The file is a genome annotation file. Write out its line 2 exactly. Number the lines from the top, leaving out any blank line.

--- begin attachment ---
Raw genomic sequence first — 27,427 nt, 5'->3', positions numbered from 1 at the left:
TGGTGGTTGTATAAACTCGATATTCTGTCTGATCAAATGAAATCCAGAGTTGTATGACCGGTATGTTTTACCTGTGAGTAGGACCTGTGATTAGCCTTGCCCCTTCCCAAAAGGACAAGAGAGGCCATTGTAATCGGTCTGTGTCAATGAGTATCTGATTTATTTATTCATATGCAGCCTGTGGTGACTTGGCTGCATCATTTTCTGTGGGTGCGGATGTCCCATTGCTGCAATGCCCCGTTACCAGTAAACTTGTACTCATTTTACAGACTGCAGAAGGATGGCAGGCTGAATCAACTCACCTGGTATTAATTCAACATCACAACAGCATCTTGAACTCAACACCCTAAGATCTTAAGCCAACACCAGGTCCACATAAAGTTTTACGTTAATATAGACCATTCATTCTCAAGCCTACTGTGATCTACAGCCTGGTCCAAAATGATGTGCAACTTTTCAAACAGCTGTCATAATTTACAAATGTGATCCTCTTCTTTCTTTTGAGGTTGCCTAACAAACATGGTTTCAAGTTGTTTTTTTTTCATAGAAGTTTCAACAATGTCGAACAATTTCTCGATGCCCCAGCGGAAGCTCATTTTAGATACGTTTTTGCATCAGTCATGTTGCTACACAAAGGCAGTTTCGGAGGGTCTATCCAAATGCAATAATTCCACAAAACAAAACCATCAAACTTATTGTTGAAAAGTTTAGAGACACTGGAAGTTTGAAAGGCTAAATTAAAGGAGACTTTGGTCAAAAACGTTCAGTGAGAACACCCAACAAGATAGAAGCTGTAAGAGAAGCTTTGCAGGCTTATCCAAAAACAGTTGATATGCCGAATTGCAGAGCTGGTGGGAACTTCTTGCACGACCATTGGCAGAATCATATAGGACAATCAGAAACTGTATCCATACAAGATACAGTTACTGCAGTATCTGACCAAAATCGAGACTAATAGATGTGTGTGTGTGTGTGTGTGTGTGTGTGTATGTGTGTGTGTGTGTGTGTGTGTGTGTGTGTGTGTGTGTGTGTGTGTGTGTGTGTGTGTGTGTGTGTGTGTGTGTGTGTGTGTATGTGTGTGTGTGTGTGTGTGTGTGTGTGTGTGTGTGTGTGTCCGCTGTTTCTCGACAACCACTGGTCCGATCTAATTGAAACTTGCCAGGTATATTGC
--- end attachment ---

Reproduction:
TGGTGGTTGTATAAACTCGATATTCTGTCTGATCAAATGAAATCCAGAGTTGTATGACCGGTATGTTTTACCTGTGAGTAGGACCTGTGATTAGCCTTGCCCCTTCCCAAAAGGACAAGAGAGGCCATTGTAATCGGTCTGTGTCAATGAGTATCTGATTTATTTATTCATATGCAGCCTGTGGTGACTTGGCTGCATCATTTTCTGTGGGTGCGGATGTCCCATTGCTGCAATGCCCCGTTACCAGTAAACTTGTACTCATTTTACAGACTGCAGAAGGATGGCAGGCTGAATCAACTCACCTGGTATTAATTCAACATCACAACAGCATCTTGAACTCAACACCCTAAGATCTTAAGCCAACACCAGGTCCACATAAAGTTTTACGTTAATATAGACCATTCATTCTCAAGCCTACTGTGATCTACAGCCTGGTCCAAAATGATGTGCAACTTTTCAAACAGCTGTCATAATTTACAAATGTGATCCTCTTCTTTCTTTTGAGGTTGCCTAACAAACATGGTTTCAAGTTGTTTTTTTTTCATAGAAGTTTCAACAATGTCGAACAATTTCTCGATGCCCCAGCGGAAGCTCATTTTAGATACGTTTTTGCATCAGTCATGTTGCTACACAAAGGCAGTTTCGGAGGGTCTATCCAAATGCAATAATTCCACAAAACAAAACCATCAAACTTATTGTTGAAAAGTTTAGAGACACTGGAAGTTTGAAAGGCTAAATTAAAGGAGACTTTGGTCAAAAACGTTCAGTGAGAACACCCAACAAGATAGAAGCTGTAAGAGAAGCTTTGCAGGCTTATCCAAAAACAGTTGATATGCCGAATTGCAGAGCTGGTGGGAACTTCTTGCACGACCATTGGCAGAATCATATAGGACAATCAGAAACTGTATCCATACAAGATACAGTTACTGCAGTATCTGACCAAAATCGAGACTAATAGATGTGTGTGTGTGTGTGTGTGTGTGTGTGTATGTGTGTGTGTGTGTGTGTGTGTGTGTGTGTGTGTGTGTGTGTGTGTGTGTGTGTGTGTGTGTGTGTGTGTGTGTGTGTGTGTATGTGTGTGTGTGTGTGTGTGTGTGTGTGTGTGTGTGTGTGTCCGCTGTTTCTCGACAACCACTGGTCCGATCTAATTGAAACTTGCCAGGTATATTGC